The evidence for primordial gravitational waves that caused a sensation when it was announced in March could be weaker than researchers thought, according to a cosmologist, adding to rumours questioning the work that have been circulating in recent days.
The observation recorded by the BICEP2 telescope at the South Pole and announced in March would confirm a popular theory that the Universe ballooned from subatomic to macroscopic size during the first tiny fraction of a second of its history.
Gravitational waves generated by this cosmic 'inflation' would make their presence known by polarizing the thermal radiation left over from the Big Bang — the cosmic microwave background (CMB) — in a particular swirling pattern known as B-modes. But dust in the Milky Way scatters microwaves with a similar pattern, and this galactic effect must be identified and subtracted to reveal the primordial fingerprint.
Raphael Flauger of New York University suggested in a lecture on 15 May at Princeton University in New Jersey that one of six methods used by the BICEP2 team to distinguish primordial B-modes from the foreground was not applied correctly.
That method used a preliminary map of galactic dust based on observations from the European Space Agency’s Planck satellite, which examined the CMB between 2009 and 2013. The map was presented at a conference in April 2013. The Planck collaboration has not yet released its data, but the BICEP2 researchers reconstructed them from the map as it was shown in the conference slides (see picture above).
The Planck researcher who gave the talk, Jean-Philippe Bernard of the Institut de Recherche en Astrophysique et Planétologie in Toulouse, France, told Nature that the preliminary map was never meant to be used to analyze data in the south pole region because in that part of the sky the signal was not strong enough relative to noise.
Off the map
Flauger’s own analysis of the same map indicates that the BICEP2 team may have underestimated the contribution of galactic dust. The labels on the map indicate that it contains radiation from two sources — galactic dust and the cosmic infrared background, which is thought to originate from ancient galaxies. The extent to which the infrared radiation contributed to the map is unclear, says Flauger, but when he examined other Planck maps — shown during the same presentation last spring — in an effort to resolve the issue, he came up with what seems to be a higher dust contribution compared with that found by the BICEP2 team. This would lower the strength of the signal attributed to primordial gravitational waves, making it less statistically significant, Flauger says.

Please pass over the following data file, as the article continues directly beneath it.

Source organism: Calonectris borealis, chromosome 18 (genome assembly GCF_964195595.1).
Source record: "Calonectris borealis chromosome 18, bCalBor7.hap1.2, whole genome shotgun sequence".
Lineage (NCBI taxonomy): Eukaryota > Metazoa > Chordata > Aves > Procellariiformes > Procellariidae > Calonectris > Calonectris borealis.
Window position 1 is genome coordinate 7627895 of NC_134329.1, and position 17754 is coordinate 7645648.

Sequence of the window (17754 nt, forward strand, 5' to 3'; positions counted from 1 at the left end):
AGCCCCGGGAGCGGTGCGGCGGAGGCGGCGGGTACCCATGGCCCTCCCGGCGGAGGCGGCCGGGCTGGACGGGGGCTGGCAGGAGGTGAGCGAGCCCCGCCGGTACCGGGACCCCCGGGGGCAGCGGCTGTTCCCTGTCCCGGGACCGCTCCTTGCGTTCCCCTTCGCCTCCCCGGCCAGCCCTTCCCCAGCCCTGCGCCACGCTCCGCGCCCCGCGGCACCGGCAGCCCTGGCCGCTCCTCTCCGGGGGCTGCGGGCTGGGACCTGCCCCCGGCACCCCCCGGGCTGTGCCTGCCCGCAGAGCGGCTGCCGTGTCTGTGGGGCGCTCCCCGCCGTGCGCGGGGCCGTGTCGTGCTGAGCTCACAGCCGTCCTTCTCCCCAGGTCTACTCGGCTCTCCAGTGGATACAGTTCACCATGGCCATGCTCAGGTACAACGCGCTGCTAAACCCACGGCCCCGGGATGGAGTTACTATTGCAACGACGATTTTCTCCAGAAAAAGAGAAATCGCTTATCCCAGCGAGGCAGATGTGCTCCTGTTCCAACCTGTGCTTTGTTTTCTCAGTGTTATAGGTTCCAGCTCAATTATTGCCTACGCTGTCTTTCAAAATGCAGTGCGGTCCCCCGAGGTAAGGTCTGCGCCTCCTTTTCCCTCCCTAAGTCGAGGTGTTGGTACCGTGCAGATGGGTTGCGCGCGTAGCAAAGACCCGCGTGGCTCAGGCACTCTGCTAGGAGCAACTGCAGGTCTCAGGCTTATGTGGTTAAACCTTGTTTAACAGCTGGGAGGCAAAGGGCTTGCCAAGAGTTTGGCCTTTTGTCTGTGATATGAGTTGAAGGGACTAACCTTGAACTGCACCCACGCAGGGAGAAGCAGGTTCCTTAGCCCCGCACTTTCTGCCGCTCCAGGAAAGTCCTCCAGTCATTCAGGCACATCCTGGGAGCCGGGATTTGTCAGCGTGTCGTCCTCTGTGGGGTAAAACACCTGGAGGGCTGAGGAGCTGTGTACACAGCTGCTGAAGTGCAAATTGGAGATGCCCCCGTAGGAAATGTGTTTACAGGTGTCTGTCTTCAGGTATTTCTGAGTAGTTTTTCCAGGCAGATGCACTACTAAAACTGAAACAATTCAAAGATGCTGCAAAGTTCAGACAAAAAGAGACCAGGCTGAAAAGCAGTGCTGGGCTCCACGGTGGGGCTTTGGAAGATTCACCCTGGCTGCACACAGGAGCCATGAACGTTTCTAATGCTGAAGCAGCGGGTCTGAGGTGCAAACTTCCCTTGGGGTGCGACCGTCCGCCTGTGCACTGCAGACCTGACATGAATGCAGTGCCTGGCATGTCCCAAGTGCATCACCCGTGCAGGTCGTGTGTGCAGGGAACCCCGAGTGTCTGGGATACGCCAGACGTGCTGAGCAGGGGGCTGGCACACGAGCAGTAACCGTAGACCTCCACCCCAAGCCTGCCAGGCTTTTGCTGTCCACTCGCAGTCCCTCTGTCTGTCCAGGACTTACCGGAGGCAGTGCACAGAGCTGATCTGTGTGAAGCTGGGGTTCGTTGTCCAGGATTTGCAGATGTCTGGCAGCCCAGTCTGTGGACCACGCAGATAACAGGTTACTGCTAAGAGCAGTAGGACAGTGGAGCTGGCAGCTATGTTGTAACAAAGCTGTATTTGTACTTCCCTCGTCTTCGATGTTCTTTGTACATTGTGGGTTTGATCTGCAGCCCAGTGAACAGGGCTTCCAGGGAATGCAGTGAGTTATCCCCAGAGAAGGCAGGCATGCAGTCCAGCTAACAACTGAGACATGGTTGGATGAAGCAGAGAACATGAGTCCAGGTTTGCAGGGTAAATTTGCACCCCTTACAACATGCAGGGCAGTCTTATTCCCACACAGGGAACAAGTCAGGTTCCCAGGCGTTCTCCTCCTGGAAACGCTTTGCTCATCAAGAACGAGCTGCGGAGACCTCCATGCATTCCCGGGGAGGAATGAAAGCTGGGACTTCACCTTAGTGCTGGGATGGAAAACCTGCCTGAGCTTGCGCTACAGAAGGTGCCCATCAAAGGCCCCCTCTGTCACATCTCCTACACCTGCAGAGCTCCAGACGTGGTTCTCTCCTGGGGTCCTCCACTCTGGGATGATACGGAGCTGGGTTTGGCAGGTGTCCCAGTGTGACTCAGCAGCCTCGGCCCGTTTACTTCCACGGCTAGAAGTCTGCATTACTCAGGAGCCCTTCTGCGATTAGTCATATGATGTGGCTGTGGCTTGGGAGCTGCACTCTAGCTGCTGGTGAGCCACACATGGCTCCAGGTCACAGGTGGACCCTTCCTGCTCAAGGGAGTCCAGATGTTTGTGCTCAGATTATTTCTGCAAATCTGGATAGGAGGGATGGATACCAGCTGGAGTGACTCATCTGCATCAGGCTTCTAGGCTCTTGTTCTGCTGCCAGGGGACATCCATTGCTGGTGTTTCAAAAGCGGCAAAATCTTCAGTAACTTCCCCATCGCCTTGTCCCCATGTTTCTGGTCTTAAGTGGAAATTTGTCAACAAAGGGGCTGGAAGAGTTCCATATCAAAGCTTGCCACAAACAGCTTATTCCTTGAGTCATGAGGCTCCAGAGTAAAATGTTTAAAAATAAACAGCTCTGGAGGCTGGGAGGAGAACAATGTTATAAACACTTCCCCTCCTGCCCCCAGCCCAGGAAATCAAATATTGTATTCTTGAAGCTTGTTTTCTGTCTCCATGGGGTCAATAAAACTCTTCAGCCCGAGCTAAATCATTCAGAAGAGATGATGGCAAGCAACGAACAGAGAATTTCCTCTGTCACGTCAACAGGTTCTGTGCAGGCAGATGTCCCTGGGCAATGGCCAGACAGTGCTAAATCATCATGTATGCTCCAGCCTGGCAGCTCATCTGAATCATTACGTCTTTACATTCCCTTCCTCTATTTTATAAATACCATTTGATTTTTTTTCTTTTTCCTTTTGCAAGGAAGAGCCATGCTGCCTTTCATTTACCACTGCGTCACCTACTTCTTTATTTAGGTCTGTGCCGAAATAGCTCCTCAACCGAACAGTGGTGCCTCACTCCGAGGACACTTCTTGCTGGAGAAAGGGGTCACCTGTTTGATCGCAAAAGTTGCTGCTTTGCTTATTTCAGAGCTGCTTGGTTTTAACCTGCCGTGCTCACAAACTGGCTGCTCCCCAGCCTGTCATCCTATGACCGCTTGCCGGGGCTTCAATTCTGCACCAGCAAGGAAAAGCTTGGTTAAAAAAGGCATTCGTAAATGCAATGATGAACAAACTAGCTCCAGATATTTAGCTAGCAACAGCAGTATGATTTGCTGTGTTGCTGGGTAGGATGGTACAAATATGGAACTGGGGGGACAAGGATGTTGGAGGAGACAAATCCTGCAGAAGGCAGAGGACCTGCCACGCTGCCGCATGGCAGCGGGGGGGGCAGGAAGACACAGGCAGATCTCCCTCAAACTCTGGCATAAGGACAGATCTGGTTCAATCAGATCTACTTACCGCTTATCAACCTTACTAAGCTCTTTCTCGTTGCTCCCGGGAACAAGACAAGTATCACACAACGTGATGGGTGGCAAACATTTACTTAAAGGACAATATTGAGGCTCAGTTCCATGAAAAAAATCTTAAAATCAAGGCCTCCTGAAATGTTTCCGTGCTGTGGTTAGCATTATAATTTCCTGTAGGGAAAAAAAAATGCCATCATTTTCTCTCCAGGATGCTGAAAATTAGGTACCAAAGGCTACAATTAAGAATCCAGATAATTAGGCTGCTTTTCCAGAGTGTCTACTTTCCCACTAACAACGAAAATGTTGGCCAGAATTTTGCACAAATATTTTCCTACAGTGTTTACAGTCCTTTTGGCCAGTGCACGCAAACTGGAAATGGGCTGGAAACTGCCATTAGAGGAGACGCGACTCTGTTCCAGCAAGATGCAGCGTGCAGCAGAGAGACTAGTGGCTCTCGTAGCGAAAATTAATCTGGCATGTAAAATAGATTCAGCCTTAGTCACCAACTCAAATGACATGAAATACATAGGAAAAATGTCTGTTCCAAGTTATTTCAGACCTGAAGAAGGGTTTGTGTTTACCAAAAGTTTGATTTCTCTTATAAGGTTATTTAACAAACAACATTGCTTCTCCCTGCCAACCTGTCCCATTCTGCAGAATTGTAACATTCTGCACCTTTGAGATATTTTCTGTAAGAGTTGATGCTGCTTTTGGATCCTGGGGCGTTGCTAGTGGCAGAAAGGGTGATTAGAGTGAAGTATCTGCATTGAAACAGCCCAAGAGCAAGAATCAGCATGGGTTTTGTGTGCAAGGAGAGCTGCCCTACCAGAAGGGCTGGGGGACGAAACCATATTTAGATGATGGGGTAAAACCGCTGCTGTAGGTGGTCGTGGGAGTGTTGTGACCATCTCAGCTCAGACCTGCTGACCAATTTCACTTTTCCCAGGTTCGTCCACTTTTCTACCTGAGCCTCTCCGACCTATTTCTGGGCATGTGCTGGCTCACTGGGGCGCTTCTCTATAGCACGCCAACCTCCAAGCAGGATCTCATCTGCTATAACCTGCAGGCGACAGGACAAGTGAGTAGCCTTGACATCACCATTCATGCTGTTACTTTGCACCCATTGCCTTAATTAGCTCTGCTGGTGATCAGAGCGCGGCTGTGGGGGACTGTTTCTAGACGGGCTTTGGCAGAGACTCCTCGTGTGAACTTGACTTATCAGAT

“I hope there still is a signal,” says Flauger. “I’m not trying to pick a fight; this is how science works, that someone presents a result and someone else checks that. But it doesn’t usually happen in public like this.”
A more detailed dust map released earlier this month by the Planck collaboration did not cover the entire sky, and excluded the region examined by BICEP2 (see 'Milky Way map skirts question of gravitational waves').
“Our paper is quite up-front about the considerable uncertainties in polarized dust modelling,” notes BICEP2 team leader John Kovac, an astronomer at the Harvard-Smithsonian Center for Astrophysics in Cambridge, Massachusetts. "The fact that this low-dust region is excluded from the latest Planck publication is further evidence of the uncertainties there." He adds that the cosmic infrared radiation is a well-known contributor to maps of the CMB.
Planck project scientist Jan Tauber of the European Space Agency in Noordwijk, the Netherlands, is critical of the way Kovac’s team used the preliminary Planck map. "The BICEP team extracted some information from a viewgraph to estimate the amount of dust polarization in their field. I do not know exactly how they did it, but my opinion is that it is very bad scientific practice to use unpublished information in this way.”
“I felt that we would have been criticized if we didn’t try to use all the available public information,” Kovac counters. “We felt in some sense that we’d be damned if we did and damned if we didn’t.”
Kovac adds that his team had proposed doing a joint analysis of the dust contribution to the polarization signal with the Planck researchers, but that they declined.
The rumour mill
Flauger’s findings echo a rumour that has been reverberating across the Internet since 12 May, when particle physicist Adam Falkowski of the University of Paris-South in Orsay claimed on his blog, Résonaances, that the BICEP2 collaboration had privately admitted that its analysis was wrong.
“We have done no such thing,” says Kovac. He acknowledges that interpretation of the preliminary Planck map “is a complicated issue”, but points out that the five other dust models used by the team did not rely on the map.
Falkowski, who acknowledges that he has no expertise in analysing the CMB, says that he wrote the post after being contacted by an astronomer who claimed to have spoken with a member of the BICEP2 team. Falkowski declined to name the astronomer.
“It’s been a roller-coaster ride,” says astronomer John Carlstrom of the University of Chicago in Illinois, who heads the South Pole Telescope (SPT), another instrument that is hunting for gravitational waves from the early Universe. “I’m trying to understand the particular issue of dust, whether [researchers on BICEP2] could have underestimated it and to what degree." Carlstrom says his team plans to announce its first results on the search for gravitational waves using SPT this summer.
Tauber says the Planck team expects to release its final dust polarization maps in October, along with results of the spacecraft’s own search for the primordial gravitational ripples.
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